read the article

Watch Professor Page’s Talk here

How our segregated neighborhoods reflect our segregated workplaces

August 20, 2009 4 comments

PBS produced a documentary with a corresponding website titiled,”Race: The Power of an Illusion”.  This documentarywhere race lives details all the major issues surrounding race, it’s legacy, it’s origination, and the discrimination and predjudice that still exists today as a result of racial bigotry.

The current atmosphere in today’s business world is that the isms (racism, sexism, etc., ) are not the problem that they used to be.  Today, diversity practitioners (myself included) seem to moving toward unconscious biases as the basis for diversity discussions. ( In my opinion this is a good thing.)  However, it needs to be understood that the discussion of unconscious biases is a strategy to get to the much harder discussion of race, class, sexual orientation, and gender.

This is where the PBS website and documentary on Race can become a powerful tool.  Of particular interest is how the government through small  institutional discrimination set up a system which snowballed into significant advantages for the majority.  Unfortunately, because most don’t realize this history or dynamic they attribute minority poverty to a lack of group motivation and a disconnected culture.

This same dynamic can be applied to the workplace.  Historically company promotion, hiring, and development systems were set up to favor the majority group over minority groups.  In some instances these discriminatory processes were minor in their application but significant in their impact.  This relates back to my discussions of complexity science and it’s underlying architecture social network theory.  From the complexity science perspective simple rules originating from initial conditions can create long term and significant outcome differences.

In the case of the housing market most americans get a majority of their wealth from the ownership of their home.  This gives them an advantage against other groups who don’t have the same type of access to capital due to their lack of home ownership.  Subsequently, it is much more difficult to send their kids to college, pay for medical expenses, or live in neighborhods with a high level of social capital.

In addition,our organizations reflect this same “spiraling” dynamic as our neighborhoods .  Small initial advantages have mushroomed into deeply embedded systems that were built to give one group an advantage over another group.  These seemingly subtle advantages are hard to change because the continued repetition of the process has shaped the mental models and consequently the behaviors of those within the system.  As a result, a program like Affirmative Action that was devised to ensure every member was given a fair chance to succeed in the organization is alternatively viewed as an unfair advantage given to minority groups by those with little knowledge of the unfair advantage they enjoy by just being in the system.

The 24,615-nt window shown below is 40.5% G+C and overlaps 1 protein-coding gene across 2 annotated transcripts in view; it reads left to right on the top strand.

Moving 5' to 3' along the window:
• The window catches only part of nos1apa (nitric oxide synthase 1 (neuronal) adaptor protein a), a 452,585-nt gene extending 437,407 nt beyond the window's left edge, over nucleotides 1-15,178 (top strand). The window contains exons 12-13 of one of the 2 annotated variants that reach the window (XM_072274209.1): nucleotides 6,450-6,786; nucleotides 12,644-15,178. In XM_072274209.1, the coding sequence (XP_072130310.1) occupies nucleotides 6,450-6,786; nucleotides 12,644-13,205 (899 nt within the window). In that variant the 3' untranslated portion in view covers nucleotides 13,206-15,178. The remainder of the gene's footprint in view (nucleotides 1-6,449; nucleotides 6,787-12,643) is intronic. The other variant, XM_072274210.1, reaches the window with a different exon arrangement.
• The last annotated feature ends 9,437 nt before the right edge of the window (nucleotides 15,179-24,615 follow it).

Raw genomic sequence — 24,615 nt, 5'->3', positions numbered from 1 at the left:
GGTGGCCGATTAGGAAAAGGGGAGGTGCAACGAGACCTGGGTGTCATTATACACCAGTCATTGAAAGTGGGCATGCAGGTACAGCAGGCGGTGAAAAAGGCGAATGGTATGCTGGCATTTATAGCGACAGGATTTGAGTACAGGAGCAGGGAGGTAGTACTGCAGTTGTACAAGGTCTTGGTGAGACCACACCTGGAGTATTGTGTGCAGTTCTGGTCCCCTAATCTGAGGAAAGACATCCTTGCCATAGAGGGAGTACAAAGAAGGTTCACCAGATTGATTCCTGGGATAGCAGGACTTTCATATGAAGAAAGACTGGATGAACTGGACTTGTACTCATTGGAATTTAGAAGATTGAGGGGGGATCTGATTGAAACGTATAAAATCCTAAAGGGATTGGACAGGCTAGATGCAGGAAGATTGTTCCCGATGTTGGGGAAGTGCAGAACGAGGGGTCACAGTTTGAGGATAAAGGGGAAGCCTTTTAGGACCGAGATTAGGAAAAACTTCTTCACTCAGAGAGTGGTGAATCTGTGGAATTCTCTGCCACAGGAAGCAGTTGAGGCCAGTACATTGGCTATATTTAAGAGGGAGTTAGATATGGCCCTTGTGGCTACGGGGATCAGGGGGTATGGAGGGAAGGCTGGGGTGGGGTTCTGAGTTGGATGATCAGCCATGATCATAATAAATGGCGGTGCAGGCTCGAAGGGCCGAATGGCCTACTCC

The ability of us to change society is I believe predicated on our ability to change the workplace.  Read the PBS link below and let me know what you think…

Where Race Lives

Beyond Diversity: Becoming a Culturally Competent Organization

August 11, 2009 1 comment


There is an interesting article in the 2007 IVEY Business Journal. It is called, “Diversity: Becomig a Culturally Competent Organization”.   The article details the diversity initiative of BMO, one of Canada’s largest financial firms.  What is interesting is how the firm utilized a focus on Equal Opportunity and then built it’s diversity initative around the four core diversity components that I have discussed in prior presentations.  Those four are mind-set, team, system, and leadership.  To have a successful diversity initiative each one of these areas have to be addressed in a specific and context-driven manner.

Of course, as I have stated numerous times unless a company first emphasizes the Equal Opportunity function first there is almost no chance of the respective company achieving diversity success.  EO is the foundation and driving force of a successful diversity initiative.  The EO perspective should be focused on instilling respect, opportunity, and fairness within the framework of the organization.  Once these perspectives are accomplished it is easier for employees to become engaged in the “higher level” motivational pushes that most companies apply to improve their diversity posture.

Take Away:

  • Successful diversity initiatives first emphasize the importance of Equal Opportunity.  They do this by focusing on respect, fairness, and opportunity
  • There are four core diversity components that must be addressed and involved to ensure success. They are leadership, mind-set, team-work, and systems
  • The three goals of diversity should be to combat bias, establish accountability, and create motivated networks that are energized to achieve organizational goals.

read article here